May 15, 2017

Arthur’s Market Open Mic, May 10

It’s been a few months since I was last at this reading/open mic in Schenectady, what with weather, travel, & other commitments, so I was glad to get back there. Our host is Catherine Norr, who has a lovely singing voice & began with singing just a verse from the sad Irish song “She Moved through the Fair.”

Alan Catlin read “Recurring Graduate School High Anxiety Dream Poem” which he had attempted to read read last month, but had the wrong 2nd page. Richard Jerin read “There Are Blue Skies” & a lost-love poem, both with the introductions carefully written out.

Susan Jewell read a 2-part poem that she said was an experiment with tempo, an intense, fast-paced 1st part, followed by a slower, calmer 2nd part. Scott Morehouse said he is inspired by coming here to the open mic, read “Lip Reading” a portrait of an aging woman by a description of her mouth. Mary Panza read an untitled piece thinking about the past as she ages, then a poem for her daughter “The Little Blond.” Jackie Craven read “a science fiction poem” published in a feminist journal “Darwin’s Daughter in the Year 2135.”

Today’s featured poet was Philomena Moriarty who began with a selection of poems from her “spiritual memoir” My Moon Self (Bodhicitta Press, 2015), “If Poems Were Wishes,” “Walking on Rice Paper,” “Walking Meditation,” “Prayer Is…,” “St. Philomena,” & “Romance.” Then on to a couple of memoir poems, “Survivor” (as child in Buffalo taking chances), & “Shape Shifting.” She ended by returning to the book’s final poem “Benefaction.” Although I am familiar with the poems in Philomena’s book, it is always a pleasure to hear her reading them aloud.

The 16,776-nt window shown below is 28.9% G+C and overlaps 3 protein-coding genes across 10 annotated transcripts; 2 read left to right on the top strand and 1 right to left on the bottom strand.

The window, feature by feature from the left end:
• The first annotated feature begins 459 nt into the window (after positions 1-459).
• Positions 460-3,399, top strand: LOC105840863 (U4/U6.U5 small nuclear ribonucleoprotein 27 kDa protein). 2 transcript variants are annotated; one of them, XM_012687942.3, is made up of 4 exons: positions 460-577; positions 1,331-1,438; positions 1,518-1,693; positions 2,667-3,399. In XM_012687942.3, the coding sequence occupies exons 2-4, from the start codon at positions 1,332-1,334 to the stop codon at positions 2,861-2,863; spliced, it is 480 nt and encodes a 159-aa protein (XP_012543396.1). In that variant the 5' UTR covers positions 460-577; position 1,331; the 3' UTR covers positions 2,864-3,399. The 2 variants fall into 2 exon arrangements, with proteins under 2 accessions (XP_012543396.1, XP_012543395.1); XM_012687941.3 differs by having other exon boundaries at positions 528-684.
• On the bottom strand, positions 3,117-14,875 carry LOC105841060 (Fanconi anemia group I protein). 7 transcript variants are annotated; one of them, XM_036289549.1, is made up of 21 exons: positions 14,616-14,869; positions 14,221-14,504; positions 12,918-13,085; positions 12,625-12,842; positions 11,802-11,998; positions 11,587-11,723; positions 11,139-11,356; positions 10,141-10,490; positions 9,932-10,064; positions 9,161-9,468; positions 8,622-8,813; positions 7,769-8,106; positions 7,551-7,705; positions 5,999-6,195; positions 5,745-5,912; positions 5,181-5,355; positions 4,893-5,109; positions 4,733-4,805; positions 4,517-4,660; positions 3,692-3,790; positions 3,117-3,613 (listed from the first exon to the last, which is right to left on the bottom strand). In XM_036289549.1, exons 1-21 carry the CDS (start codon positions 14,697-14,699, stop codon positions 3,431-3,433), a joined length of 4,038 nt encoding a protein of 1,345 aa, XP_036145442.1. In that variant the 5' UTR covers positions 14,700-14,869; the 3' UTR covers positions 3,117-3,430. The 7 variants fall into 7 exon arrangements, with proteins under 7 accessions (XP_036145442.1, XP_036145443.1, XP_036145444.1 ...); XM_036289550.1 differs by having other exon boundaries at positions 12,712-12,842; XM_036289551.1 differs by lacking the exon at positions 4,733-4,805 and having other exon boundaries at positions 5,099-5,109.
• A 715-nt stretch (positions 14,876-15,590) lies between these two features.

After a break, our host, Catherine Norr, read her poem “Coffee Break” then a poem from a workshop in 2009 “Cento for All of Us.” Manuel Bonilla read “My Future Wife,” a letter of what he would say to her. Phyllis Kulmatiski read a descriptive piece, with touches of humor, about where they stayed in Cancun.

Issa Pulley’s poem “Buyer Beware” was a narrative in rhyme. Betty Zerbst also read poems in rhyme, “Farewell Tune” & “Back in Time.” Malcolm Willison read a sad, humorous piece, like a long song lyric, “Leftovers,” then a haiku. I read “What Makes America Great #26” (about the Chipmunk Cafe) & “The Day God Invented Wine.” Ginny Folger read a descriptive piece from a visit to Rome “Eternal City.”

Each 2nd Wednesday of the month there is an open mic at 7:30PM at Arthur’s Market in the historic Stockade section of Schenectady, NY. Next month’s featured poet will be Me! Hope to see you there.

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